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Posts Tagged ‘Recovery Program’


Refer to STEP 10: I believed that God still has a purpose for my life—a purpose for good and not evil.

I remember when I was much younger. As a new Christian, we would scour the beaches of Southern California witnessing for Christ, sharing the 4 Spiritual Laws with all who would listen. Later, when we returned to Campus Crusade headquarters in Arrowhead Springs, kids would share their experiences publicly and privately. Routinely, kids would say, “I led three people to Christ,” or “I introduced a guy who was really searching to Christ today.”

The perception was that the person who was doing the witnessing was responsible for the person being saved, and many were very boastful about it. For me, the whole process was difficult because I didn’t like to intrude on people sunbathing, promoting Christ to them during their recreational time, especially when I was uninvited. But what has stuck with me the most from that time is this: all I could do was tell the story.

I had nothing to do with “saving” the person—not a thing. To believe otherwise is ludicrous, nonsensical, and unscriptural. I don’t have the power to “save” anyone; nobody does. Furthermore, my attempts at promoting Christ seem to have been counterproductive.

As an alternative approach, over the years I’ve thought about Christ drawing people to Himself, if He is lifted up. Lifting Him up is my responsibility—not badgering people. There’s a big difference. It’s the same with heping people recover from religious abuse.

I have a responsibility to help others, if that’s what they want. If they don’t, all of my efforts to help them will be futile, falling on deaf ears. When it’s their time—and not before—I need to be available for them. That’s the way it is for all of us, regardless of the type of recovery program we’re working. Promotion doesn’t work; attraction does. So if you want to help someone—really help them—work at your own recovery. If your life manifests love, joy, peace, patience, and kindness, then there will always be an abundance of people in need of your help.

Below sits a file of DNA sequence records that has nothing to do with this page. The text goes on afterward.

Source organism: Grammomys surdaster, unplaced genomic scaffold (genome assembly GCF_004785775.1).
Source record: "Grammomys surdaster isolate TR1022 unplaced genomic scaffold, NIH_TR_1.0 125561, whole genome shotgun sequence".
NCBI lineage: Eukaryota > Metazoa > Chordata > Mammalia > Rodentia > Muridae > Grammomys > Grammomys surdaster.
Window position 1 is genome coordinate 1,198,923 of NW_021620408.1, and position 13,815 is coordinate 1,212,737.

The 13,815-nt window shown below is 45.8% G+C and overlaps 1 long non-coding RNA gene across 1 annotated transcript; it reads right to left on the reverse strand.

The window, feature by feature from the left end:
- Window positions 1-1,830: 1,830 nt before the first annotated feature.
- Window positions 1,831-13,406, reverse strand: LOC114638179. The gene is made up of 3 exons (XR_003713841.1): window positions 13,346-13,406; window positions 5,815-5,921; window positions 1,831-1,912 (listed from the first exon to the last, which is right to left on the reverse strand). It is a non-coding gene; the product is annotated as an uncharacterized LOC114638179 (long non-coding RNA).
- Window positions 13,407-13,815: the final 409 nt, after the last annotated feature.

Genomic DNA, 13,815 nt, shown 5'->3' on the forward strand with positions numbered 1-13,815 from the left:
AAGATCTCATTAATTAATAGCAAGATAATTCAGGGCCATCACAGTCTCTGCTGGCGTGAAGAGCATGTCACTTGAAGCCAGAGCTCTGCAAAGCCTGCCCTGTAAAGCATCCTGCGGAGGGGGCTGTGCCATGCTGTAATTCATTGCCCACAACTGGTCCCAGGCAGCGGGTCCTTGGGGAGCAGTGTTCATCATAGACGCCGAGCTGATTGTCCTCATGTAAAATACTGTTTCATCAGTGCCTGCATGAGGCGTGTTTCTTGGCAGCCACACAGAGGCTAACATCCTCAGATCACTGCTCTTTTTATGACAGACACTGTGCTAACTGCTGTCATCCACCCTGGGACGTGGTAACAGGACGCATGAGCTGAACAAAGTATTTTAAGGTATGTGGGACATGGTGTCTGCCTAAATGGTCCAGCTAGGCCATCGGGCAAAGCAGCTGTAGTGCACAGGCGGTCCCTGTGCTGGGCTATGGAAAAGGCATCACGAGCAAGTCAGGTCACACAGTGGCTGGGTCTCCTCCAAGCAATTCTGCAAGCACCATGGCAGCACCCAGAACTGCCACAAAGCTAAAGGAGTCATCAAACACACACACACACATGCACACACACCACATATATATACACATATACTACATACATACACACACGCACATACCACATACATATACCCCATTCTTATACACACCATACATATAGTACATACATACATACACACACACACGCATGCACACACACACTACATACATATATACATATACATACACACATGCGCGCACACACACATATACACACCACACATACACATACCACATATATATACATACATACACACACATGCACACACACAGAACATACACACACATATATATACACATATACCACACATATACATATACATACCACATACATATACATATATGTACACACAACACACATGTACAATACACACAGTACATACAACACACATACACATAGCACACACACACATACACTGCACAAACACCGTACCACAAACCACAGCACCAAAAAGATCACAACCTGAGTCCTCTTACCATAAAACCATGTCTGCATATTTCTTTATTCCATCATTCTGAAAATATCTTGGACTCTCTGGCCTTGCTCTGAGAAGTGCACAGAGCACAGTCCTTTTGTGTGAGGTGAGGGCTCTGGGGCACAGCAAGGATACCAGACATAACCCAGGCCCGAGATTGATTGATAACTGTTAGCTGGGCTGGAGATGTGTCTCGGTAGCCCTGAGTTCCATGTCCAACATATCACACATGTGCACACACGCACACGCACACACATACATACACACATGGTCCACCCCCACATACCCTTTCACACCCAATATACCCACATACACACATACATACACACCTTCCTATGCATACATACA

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Refer to STEP 3: I accept that the responsibility for getting back on track is mine and no one else’s.

Before Alcoholics Anonymous or any other type of recovery group existed, when someone troubled by the problem of alcohol would meet someone else with the same issue, their camaraderie would focus on drinking together—on the problem and not on the solution. As such, their fellowship would revolve around dissipation and not abstinence. When AA came along and alcoholics began to choose sobriety, they started to assemble together to help each other with their mutual problem. They did this because fellow alcoholics can understand one another better than other people. It’s the reason why people go to meetings and call their sponsors.

Currently, if a person who has been wounded by religious abuse meets another person who has also been wounded, they can share their pain, their sorrow, their anger, and their destructive experience. But that’s all. They can’t share their stories of recovery or their need to support one another positively. Their conversations invariably focus on “what happened” to them.

That’s why working the “11 Steps to Recovery From Religious Abuse” is so important. Without it, the only camaraderie available is on the negative side of the ledger—not the positive.

Once someone has worked through the 11 Steps and has set their goals high once again, then there is no limit to the number of people that person can help. Additionally, by helping someone else get their life back on track with the 11 Steps, the positive impact upon the person who has already worked the Steps will be substantial. Nothing compares to helping another find his or her way back to a trusting relationship with God—nothing.

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